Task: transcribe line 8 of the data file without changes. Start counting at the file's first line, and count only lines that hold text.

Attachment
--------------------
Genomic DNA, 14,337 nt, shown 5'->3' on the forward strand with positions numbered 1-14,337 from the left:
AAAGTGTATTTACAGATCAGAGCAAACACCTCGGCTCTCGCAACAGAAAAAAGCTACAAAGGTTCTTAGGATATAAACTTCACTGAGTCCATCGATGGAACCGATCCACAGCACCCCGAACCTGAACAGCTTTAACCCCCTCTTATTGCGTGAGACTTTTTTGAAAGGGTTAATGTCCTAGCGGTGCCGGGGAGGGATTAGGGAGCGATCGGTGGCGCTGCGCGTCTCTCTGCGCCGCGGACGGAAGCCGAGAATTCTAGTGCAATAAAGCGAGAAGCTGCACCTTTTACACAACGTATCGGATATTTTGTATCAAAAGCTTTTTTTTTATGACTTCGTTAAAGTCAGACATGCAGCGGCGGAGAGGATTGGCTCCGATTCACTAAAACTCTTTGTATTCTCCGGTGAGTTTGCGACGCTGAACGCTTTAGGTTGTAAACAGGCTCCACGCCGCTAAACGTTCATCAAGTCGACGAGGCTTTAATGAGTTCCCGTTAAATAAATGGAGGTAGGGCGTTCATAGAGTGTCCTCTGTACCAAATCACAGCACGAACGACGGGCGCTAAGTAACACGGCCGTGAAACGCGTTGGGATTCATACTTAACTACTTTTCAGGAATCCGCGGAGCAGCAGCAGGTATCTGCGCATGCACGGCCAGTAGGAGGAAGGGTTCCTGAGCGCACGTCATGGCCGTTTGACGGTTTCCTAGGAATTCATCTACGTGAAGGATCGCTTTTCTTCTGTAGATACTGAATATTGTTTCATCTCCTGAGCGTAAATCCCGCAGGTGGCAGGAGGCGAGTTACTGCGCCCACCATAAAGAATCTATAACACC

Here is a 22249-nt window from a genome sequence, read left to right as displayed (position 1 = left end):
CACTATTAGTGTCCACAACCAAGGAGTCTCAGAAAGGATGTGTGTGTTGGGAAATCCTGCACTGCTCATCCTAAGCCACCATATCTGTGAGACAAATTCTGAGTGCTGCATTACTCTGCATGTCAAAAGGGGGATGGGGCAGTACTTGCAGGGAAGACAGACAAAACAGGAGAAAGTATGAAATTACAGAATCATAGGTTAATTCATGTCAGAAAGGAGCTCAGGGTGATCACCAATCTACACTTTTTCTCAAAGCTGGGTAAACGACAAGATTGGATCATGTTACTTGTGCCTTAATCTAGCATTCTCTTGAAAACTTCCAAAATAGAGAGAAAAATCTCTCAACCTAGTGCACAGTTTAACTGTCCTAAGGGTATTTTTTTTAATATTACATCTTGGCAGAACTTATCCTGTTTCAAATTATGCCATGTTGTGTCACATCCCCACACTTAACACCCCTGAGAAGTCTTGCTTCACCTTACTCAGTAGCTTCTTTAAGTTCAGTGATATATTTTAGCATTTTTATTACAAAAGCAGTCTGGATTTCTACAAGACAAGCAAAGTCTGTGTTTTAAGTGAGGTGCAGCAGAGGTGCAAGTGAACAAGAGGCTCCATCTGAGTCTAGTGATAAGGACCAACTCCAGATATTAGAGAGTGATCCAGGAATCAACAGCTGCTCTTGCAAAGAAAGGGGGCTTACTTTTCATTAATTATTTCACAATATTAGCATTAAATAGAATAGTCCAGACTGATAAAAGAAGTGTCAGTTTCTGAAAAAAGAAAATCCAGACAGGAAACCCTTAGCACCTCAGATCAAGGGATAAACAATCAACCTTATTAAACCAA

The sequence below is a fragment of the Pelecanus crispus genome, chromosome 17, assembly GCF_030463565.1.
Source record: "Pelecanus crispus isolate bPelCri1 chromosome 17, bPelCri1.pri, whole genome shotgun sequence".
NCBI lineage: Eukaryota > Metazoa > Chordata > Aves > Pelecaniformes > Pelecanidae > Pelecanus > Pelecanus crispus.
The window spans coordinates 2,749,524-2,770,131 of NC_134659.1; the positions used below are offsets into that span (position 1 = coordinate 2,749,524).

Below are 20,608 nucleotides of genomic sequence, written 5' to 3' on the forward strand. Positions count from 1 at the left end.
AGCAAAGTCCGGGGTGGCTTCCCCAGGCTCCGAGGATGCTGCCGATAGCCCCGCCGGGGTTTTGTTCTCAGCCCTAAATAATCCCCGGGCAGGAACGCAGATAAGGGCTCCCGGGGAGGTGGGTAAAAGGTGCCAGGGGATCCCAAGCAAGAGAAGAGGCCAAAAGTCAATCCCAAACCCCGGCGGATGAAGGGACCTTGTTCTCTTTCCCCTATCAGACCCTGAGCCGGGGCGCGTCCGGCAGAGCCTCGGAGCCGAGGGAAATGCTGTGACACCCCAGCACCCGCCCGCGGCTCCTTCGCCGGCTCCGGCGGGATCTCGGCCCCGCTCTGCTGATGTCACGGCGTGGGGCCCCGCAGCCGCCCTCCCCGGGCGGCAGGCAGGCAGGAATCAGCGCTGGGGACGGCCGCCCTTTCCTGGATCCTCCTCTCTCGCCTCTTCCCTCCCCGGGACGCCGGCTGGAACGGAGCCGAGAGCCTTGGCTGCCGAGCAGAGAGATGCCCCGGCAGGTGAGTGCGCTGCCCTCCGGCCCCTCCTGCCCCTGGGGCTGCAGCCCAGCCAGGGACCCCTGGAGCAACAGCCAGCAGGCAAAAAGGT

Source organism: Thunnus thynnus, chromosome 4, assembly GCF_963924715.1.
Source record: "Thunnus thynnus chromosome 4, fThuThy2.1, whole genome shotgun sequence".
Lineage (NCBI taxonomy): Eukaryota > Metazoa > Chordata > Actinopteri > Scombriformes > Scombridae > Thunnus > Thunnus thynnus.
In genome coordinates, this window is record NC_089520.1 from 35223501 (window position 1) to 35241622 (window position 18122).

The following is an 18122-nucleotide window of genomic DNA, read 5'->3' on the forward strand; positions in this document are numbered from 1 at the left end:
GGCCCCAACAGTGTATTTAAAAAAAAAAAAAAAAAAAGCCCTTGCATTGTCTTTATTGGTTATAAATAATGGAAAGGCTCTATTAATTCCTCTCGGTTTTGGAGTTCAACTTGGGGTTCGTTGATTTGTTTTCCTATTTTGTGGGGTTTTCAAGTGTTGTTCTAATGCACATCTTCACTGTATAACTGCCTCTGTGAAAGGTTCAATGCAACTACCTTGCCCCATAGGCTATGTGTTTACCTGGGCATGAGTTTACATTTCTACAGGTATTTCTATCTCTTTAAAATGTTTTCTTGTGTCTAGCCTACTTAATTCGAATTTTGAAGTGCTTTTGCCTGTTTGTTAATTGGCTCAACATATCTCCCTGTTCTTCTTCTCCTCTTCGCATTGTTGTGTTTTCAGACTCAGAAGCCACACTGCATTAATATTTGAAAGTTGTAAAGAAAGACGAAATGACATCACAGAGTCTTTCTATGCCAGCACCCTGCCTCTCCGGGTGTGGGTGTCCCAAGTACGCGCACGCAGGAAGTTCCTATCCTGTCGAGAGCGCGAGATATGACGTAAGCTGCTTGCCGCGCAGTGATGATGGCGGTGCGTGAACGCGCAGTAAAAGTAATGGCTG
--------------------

The window spans coordinates 2,749,524-2,770,131 of NC_134659.1; the positions used below are offsets into that span (position 1 = coordinate 2,749,524).